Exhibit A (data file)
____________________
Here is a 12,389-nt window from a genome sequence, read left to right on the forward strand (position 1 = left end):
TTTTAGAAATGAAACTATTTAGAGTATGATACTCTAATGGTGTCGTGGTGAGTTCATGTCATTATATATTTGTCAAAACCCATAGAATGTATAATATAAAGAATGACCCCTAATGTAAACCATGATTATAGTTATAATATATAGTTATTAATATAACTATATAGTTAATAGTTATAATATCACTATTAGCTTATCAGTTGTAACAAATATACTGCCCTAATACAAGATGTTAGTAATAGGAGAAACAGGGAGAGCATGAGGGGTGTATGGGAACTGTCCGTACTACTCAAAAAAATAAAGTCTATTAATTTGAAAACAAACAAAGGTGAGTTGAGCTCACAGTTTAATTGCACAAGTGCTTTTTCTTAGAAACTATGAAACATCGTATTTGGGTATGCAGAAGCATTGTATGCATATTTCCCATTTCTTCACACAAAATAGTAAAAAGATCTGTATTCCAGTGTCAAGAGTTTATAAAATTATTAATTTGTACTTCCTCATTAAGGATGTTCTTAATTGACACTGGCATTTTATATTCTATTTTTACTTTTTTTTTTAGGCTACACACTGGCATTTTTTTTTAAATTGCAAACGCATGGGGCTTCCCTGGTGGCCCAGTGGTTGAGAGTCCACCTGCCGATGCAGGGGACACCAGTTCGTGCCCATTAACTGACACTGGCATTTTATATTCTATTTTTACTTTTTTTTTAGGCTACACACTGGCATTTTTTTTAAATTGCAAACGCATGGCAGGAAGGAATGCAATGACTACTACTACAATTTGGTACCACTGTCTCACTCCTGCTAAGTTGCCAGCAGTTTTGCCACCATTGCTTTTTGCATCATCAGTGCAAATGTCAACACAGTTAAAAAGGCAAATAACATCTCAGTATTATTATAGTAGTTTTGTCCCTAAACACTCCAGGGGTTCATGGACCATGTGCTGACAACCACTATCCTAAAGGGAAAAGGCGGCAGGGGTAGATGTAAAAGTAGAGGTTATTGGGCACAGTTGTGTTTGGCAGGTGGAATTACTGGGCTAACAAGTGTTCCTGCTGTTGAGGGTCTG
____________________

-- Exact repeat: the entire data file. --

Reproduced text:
Here is a 12,389-nt window from a genome sequence, read left to right on the forward strand (position 1 = left end):
TTTTAGAAATGAAACTATTTAGAGTATGATACTCTAATGGTGTCGTGGTGAGTTCATGTCATTATATATTTGTCAAAACCCATAGAATGTATAATATAAAGAATGACCCCTAATGTAAACCATGATTATAGTTATAATATATAGTTATTAATATAACTATATAGTTAATAGTTATAATATCACTATTAGCTTATCAGTTGTAACAAATATACTGCCCTAATACAAGATGTTAGTAATAGGAGAAACAGGGAGAGCATGAGGGGTGTATGGGAACTGTCCGTACTACTCAAAAAAATAAAGTCTATTAATTTGAAAACAAACAAAGGTGAGTTGAGCTCACAGTTTAATTGCACAAGTGCTTTTTCTTAGAAACTATGAAACATCGTATTTGGGTATGCAGAAGCATTGTATGCATATTTCCCATTTCTTCACACAAAATAGTAAAAAGATCTGTATTCCAGTGTCAAGAGTTTATAAAATTATTAATTTGTACTTCCTCATTAAGGATGTTCTTAATTGACACTGGCATTTTATATTCTATTTTTACTTTTTTTTTTAGGCTACACACTGGCATTTTTTTTTAAATTGCAAACGCATGGGGCTTCCCTGGTGGCCCAGTGGTTGAGAGTCCACCTGCCGATGCAGGGGACACCAGTTCGTGCCCATTAACTGACACTGGCATTTTATATTCTATTTTTACTTTTTTTTTAGGCTACACACTGGCATTTTTTTTAAATTGCAAACGCATGGCAGGAAGGAATGCAATGACTACTACTACAATTTGGTACCACTGTCTCACTCCTGCTAAGTTGCCAGCAGTTTTGCCACCATTGCTTTTTGCATCATCAGTGCAAATGTCAACACAGTTAAAAAGGCAAATAACATCTCAGTATTATTATAGTAGTTTTGTCCCTAAACACTCCAGGGGTTCATGGACCATGTGCTGACAACCACTATCCTAAAGGGAAAAGGCGGCAGGGGTAGATGTAAAAGTAGAGGTTATTGGGCACAGTTGTGTTTGGCAGGTGGAATTACTGGGCTAACAAGTGTTCCTGCTGTTGAGGGTCTG